Find it! Grow your own tree resources
Wanna get in on the grow-your-own movement? Check out these resources, keeping in mind that a drought-tolerant, native-to-your-community species is always the wise choice:
If you’re looking to grow your own Christmas tree, get your hands on this book to prepare yourself for the green Christmas adventure. It includes advice for how to handle bad weather, pests, and diseases, how to propagate and harvest, and more.
Add a little fun to your holiday festivities with this grow-your-own Christmas tree kit! It contains peat moss and seeds, an instruction book, as well as ideas for decorating once your tree has finally grown.
Grab one of these little tree-to-be kits and start to grow your own Scotch Pine for future holiday celebrations. Kit includes seeds, seedling pot, growing medium, stratification wafer, and reference guide and comes in a natural fiber bag. This tree grows best in USDA zones 3-7.
Choosing a green Christmas tree helps you go green because...
- It supports the growth of ecologically important trees.
Live Christmas trees have several important advantages over artificial trees. Most importantly, when grown organically and sustainably, real trees can slow climate change, protect wildlife, and reduce soil erosion. In 2008, close to 45 million trees were planted in North America, adding to the total of over 400 million trees growing nationwide. One acre of land planted with Christmas trees will produce enough oxygen for 18 people, and since there are over 500,000 acres of land in production for Christmas trees across the US, these farms produce enough oxygen for almost 28,000 people.
Artificial trees, on the other hand, are made from petroleum byproducts and are therefore non-renewable. The most commonly used material in artificial tree construction is PVC (polyvinyl chloride), a soft plastic used commonly in consumer products that poses severe environmental risks throughout its life cycle. The manufacture of PVC creates toxic pollution, threatening the health of both factory workers and the communities surrounding factory sites.
PVC is not recyclable, nor is it biodegradable. When disposed of, lead, phthalates, and other toxic additives contained in the PVC can leach into the ground and drinking water supplies from landfills. Lead levels in the environment have increased by 1,000 times in the past few hundred years.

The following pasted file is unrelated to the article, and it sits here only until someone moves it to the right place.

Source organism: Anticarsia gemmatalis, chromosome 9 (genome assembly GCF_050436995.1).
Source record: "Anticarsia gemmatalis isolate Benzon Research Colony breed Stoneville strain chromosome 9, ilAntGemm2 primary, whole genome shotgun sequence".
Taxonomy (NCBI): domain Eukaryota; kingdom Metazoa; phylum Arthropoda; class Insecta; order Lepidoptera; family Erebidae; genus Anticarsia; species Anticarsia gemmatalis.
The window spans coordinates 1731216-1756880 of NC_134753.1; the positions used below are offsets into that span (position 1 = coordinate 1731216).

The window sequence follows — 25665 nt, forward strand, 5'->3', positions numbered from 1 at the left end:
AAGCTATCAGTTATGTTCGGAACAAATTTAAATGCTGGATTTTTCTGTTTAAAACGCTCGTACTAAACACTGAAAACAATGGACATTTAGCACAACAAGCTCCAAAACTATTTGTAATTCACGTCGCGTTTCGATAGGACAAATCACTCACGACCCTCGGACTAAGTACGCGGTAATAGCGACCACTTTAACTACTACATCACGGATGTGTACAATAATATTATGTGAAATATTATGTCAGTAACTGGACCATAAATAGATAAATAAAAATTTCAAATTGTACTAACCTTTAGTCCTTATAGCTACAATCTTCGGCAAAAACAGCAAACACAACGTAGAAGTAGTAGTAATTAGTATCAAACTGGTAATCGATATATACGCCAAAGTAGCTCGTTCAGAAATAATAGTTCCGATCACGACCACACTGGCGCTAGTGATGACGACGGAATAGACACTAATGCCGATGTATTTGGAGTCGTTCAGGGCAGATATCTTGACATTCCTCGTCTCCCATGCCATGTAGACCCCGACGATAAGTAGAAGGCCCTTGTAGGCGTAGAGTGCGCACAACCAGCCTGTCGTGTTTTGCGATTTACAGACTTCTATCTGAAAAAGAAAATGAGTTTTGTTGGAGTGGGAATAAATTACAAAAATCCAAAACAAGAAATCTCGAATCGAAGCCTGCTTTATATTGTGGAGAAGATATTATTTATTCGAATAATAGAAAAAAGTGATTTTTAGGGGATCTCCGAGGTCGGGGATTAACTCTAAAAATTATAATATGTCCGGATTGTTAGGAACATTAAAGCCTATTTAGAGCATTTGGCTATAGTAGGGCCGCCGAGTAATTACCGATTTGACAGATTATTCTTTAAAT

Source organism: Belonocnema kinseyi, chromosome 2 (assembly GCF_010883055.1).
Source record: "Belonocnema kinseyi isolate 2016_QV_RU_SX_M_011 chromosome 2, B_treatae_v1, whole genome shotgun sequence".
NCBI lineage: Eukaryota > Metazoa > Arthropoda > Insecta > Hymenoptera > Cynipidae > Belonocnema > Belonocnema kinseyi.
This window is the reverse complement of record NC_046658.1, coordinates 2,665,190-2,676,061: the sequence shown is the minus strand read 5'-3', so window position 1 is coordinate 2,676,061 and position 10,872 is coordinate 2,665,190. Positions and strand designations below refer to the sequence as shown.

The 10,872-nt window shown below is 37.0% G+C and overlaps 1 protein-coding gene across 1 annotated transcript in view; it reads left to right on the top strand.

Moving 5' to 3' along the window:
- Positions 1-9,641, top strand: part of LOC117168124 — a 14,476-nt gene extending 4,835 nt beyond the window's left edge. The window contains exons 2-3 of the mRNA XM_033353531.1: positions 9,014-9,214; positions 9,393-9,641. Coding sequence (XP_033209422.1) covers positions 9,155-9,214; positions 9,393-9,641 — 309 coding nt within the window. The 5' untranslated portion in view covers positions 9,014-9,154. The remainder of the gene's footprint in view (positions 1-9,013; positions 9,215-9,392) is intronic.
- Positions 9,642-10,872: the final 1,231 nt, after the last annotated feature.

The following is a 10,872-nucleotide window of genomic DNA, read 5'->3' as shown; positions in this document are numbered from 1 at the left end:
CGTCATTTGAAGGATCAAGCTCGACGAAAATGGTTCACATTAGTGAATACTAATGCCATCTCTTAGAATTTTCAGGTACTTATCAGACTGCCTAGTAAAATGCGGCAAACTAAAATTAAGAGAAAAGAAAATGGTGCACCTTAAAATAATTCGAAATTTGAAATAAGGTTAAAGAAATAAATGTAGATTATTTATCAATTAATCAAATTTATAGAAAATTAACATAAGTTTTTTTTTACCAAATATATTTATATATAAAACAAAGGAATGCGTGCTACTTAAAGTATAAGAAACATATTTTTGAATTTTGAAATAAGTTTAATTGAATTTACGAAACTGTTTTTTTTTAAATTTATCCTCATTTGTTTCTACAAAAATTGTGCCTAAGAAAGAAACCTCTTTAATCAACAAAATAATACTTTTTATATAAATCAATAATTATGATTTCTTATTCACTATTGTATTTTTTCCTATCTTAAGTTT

Incineration of PVC products is also problematic since it produces dioxins and furans, which are among the most toxic environmental contaminants and are known carcinogens. PVC also contains health-threatening phthalates. In fact, 90 percent of phthalates in production are used to make PVC.
Related health concerns
PVC contains lead, which can cause developmental and learning problems, lower intelligence, behavioral problems, cancer, strokes, high blood pressure, kidney problems, anemia, cavities, and delayed puberty. A study by the Centers for Disease Control and Prevention found that lead exposure may be linked to almost 300,000 cases of Attention Deficit Hyperactivity Disorder (ADHD) in children. Phthalates used in PVC can cause reproductive problems, premature birth, early onset of puberty, impaired sperm in men, genital defects, and reduced testosterone production.
Although growing Christmas trees commercially in large mono-crop farms does amount to a greater number of trees absorbing CO2, this industry can actually detract from the environmental benefits if sustainable principles aren’t practiced. According to Brent Sohngen of Ohio State University, single-species pine plantations don’t encourage the lively, diverse growth found in natural forests and therefore don’t retain carbon as well. As a result, when natural hardwood forests are cut down to make room for these plantations, it can contribute more to climate change than just leaving the forest as is.
- US Census Bureau - The 2007 Holiday Season
- NC State University - Christmas Tree Production and the Environment
- National Christmas Tree Association - Quick Tree Facts
- The Center for Environmental Health - An Unnecessary Poison: Babies, Bibs, and Lead
- Center for Environmental Health - Target Agrees To Reduce Use of PVC, a "Poison Plastic"